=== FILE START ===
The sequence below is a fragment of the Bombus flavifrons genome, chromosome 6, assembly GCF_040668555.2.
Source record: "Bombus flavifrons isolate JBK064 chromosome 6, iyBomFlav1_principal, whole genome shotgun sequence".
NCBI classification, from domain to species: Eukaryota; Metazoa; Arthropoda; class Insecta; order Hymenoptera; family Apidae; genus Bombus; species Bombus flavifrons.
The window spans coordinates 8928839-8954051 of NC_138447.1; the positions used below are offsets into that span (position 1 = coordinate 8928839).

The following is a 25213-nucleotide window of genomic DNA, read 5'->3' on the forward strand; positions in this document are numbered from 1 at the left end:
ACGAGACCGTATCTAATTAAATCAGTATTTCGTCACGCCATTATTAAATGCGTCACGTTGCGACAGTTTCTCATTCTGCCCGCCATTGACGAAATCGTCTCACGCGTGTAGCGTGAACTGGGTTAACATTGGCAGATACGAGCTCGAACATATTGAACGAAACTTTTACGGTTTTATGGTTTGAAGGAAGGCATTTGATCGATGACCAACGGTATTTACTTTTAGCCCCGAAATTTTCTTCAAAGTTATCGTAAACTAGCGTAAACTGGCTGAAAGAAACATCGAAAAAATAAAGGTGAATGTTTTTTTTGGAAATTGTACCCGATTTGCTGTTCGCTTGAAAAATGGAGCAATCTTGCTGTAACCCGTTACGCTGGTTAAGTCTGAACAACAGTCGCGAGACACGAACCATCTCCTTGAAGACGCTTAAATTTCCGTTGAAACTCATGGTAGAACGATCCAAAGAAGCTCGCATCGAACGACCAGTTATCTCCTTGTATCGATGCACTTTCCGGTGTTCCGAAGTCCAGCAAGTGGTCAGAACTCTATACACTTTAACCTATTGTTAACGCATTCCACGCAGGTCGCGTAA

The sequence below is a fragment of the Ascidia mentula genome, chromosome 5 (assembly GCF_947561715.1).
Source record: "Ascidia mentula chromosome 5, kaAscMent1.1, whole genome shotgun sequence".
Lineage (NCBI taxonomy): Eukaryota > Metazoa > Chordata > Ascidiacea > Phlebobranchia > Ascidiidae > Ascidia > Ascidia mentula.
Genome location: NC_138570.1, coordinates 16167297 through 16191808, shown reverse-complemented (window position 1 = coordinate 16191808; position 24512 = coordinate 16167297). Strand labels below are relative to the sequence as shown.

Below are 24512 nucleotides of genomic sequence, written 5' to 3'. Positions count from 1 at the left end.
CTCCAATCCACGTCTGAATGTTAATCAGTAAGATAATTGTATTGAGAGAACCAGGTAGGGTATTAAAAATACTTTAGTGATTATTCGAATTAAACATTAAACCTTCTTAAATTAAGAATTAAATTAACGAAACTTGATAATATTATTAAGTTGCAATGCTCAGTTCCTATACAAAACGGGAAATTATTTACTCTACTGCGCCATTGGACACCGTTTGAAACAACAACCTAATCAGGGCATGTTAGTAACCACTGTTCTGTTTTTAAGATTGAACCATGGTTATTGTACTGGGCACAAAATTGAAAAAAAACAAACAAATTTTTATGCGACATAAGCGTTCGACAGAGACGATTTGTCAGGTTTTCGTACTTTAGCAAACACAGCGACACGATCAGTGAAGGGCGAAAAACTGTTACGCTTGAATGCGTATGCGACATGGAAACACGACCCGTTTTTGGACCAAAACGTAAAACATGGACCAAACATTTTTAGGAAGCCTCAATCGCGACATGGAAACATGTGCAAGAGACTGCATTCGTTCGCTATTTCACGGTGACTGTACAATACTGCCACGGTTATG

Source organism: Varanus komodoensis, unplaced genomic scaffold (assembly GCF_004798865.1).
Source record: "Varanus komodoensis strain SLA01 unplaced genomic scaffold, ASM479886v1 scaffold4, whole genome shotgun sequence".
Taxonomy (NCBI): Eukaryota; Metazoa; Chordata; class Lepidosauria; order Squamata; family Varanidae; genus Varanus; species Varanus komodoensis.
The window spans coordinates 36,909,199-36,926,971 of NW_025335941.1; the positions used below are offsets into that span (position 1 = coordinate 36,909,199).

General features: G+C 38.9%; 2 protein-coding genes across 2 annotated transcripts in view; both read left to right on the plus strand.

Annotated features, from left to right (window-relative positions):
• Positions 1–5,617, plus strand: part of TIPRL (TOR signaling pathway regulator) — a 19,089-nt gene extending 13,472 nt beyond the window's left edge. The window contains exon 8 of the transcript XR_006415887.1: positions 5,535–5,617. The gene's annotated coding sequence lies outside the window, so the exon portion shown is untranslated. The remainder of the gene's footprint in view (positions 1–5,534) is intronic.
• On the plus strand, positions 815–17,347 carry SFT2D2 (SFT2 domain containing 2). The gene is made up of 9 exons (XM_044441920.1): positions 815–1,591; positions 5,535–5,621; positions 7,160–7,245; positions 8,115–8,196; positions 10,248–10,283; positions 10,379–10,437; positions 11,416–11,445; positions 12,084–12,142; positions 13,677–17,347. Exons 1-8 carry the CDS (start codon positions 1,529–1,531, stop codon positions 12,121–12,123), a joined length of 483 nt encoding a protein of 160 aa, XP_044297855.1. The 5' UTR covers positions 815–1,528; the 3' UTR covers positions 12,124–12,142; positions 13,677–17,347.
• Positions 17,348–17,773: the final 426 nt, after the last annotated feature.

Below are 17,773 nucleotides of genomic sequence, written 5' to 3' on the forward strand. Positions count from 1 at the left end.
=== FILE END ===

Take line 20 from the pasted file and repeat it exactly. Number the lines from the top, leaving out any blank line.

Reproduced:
• On the plus strand, positions 815–17,347 carry SFT2D2 (SFT2 domain containing 2). The gene is made up of 9 exons (XM_044441920.1): positions 815–1,591; positions 5,535–5,621; positions 7,160–7,245; positions 8,115–8,196; positions 10,248–10,283; positions 10,379–10,437; positions 11,416–11,445; positions 12,084–12,142; positions 13,677–17,347. Exons 1-8 carry the CDS (start codon positions 1,529–1,531, stop codon positions 12,121–12,123), a joined length of 483 nt encoding a protein of 160 aa, XP_044297855.1. The 5' UTR covers positions 815–1,528; the 3' UTR covers positions 12,124–12,142; positions 13,677–17,347.